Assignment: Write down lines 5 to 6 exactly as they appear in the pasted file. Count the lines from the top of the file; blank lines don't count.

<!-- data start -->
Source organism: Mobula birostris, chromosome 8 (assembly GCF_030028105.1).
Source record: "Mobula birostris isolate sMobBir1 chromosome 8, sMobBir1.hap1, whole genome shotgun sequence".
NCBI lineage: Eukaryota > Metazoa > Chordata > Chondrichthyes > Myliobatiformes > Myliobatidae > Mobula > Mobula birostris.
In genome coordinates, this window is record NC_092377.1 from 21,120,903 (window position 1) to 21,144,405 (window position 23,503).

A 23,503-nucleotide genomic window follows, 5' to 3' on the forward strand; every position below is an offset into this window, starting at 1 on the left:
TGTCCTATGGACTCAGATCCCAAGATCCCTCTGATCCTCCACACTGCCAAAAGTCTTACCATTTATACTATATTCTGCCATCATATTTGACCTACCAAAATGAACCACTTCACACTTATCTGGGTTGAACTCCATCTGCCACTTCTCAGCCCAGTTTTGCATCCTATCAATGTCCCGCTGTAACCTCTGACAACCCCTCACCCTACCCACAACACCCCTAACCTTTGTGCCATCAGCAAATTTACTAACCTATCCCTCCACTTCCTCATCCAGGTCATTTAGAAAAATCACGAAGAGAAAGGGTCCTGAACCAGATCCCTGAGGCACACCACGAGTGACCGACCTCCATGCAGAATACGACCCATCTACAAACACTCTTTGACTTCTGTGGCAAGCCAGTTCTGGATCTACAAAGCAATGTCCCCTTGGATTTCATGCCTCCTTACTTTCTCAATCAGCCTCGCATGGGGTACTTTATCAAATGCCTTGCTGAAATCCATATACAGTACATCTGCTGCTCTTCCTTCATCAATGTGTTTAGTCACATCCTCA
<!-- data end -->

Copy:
A 23,503-nucleotide genomic window follows, 5' to 3' on the forward strand; every position below is an offset into this window, starting at 1 on the left:
TGTCCTATGGACTCAGATCCCAAGATCCCTCTGATCCTCCACACTGCCAAAAGTCTTACCATTTATACTATATTCTGCCATCATATTTGACCTACCAAAATGAACCACTTCACACTTATCTGGGTTGAACTCCATCTGCCACTTCTCAGCCCAGTTTTGCATCCTATCAATGTCCCGCTGTAACCTCTGACAACCCCTCACCCTACCCACAACACCCCTAACCTTTGTGCCATCAGCAAATTTACTAACCTATCCCTCCACTTCCTCATCCAGGTCATTTAGAAAAATCACGAAGAGAAAGGGTCCTGAACCAGATCCCTGAGGCACACCACGAGTGACCGACCTCCATGCAGAATACGACCCATCTACAAACACTCTTTGACTTCTGTGGCAAGCCAGTTCTGGATCTACAAAGCAATGTCCCCTTGGATTTCATGCCTCCTTACTTTCTCAATCAGCCTCGCATGGGGTACTTTATCAAATGCCTTGCTGAAATCCATATACAGTACATCTGCTGCTCTTCCTTCATCAATGTGTTTAGTCACATCCTCA